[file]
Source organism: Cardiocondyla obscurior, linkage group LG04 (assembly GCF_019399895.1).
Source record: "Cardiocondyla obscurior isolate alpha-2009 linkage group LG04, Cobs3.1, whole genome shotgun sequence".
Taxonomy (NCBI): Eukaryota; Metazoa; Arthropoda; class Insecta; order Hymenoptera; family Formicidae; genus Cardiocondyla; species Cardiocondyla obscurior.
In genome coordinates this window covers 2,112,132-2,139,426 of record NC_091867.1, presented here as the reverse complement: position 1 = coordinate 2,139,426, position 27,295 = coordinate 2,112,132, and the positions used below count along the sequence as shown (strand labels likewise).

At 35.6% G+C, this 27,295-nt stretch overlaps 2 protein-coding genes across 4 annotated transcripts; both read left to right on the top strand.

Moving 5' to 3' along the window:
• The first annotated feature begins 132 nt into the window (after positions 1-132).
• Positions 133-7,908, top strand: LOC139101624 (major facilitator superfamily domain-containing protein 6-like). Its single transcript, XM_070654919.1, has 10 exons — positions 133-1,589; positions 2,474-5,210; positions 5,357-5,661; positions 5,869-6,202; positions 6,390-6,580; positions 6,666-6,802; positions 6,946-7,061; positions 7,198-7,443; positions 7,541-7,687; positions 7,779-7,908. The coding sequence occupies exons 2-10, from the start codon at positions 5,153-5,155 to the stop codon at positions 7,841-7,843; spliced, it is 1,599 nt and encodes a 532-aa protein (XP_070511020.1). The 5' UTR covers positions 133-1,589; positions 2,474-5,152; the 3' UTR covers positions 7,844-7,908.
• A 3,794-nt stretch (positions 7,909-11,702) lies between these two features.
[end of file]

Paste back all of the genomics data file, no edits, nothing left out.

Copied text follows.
Source organism: Cardiocondyla obscurior, linkage group LG04 (assembly GCF_019399895.1).
Source record: "Cardiocondyla obscurior isolate alpha-2009 linkage group LG04, Cobs3.1, whole genome shotgun sequence".
Taxonomy (NCBI): Eukaryota; Metazoa; Arthropoda; class Insecta; order Hymenoptera; family Formicidae; genus Cardiocondyla; species Cardiocondyla obscurior.
In genome coordinates this window covers 2,112,132-2,139,426 of record NC_091867.1, presented here as the reverse complement: position 1 = coordinate 2,139,426, position 27,295 = coordinate 2,112,132, and the positions used below count along the sequence as shown (strand labels likewise).

At 35.6% G+C, this 27,295-nt stretch overlaps 2 protein-coding genes across 4 annotated transcripts; both read left to right on the top strand.

Moving 5' to 3' along the window:
• The first annotated feature begins 132 nt into the window (after positions 1-132).
• Positions 133-7,908, top strand: LOC139101624 (major facilitator superfamily domain-containing protein 6-like). Its single transcript, XM_070654919.1, has 10 exons — positions 133-1,589; positions 2,474-5,210; positions 5,357-5,661; positions 5,869-6,202; positions 6,390-6,580; positions 6,666-6,802; positions 6,946-7,061; positions 7,198-7,443; positions 7,541-7,687; positions 7,779-7,908. The coding sequence occupies exons 2-10, from the start codon at positions 5,153-5,155 to the stop codon at positions 7,841-7,843; spliced, it is 1,599 nt and encodes a 532-aa protein (XP_070511020.1). The 5' UTR covers positions 133-1,589; positions 2,474-5,152; the 3' UTR covers positions 7,844-7,908.
• A 3,794-nt stretch (positions 7,909-11,702) lies between these two features.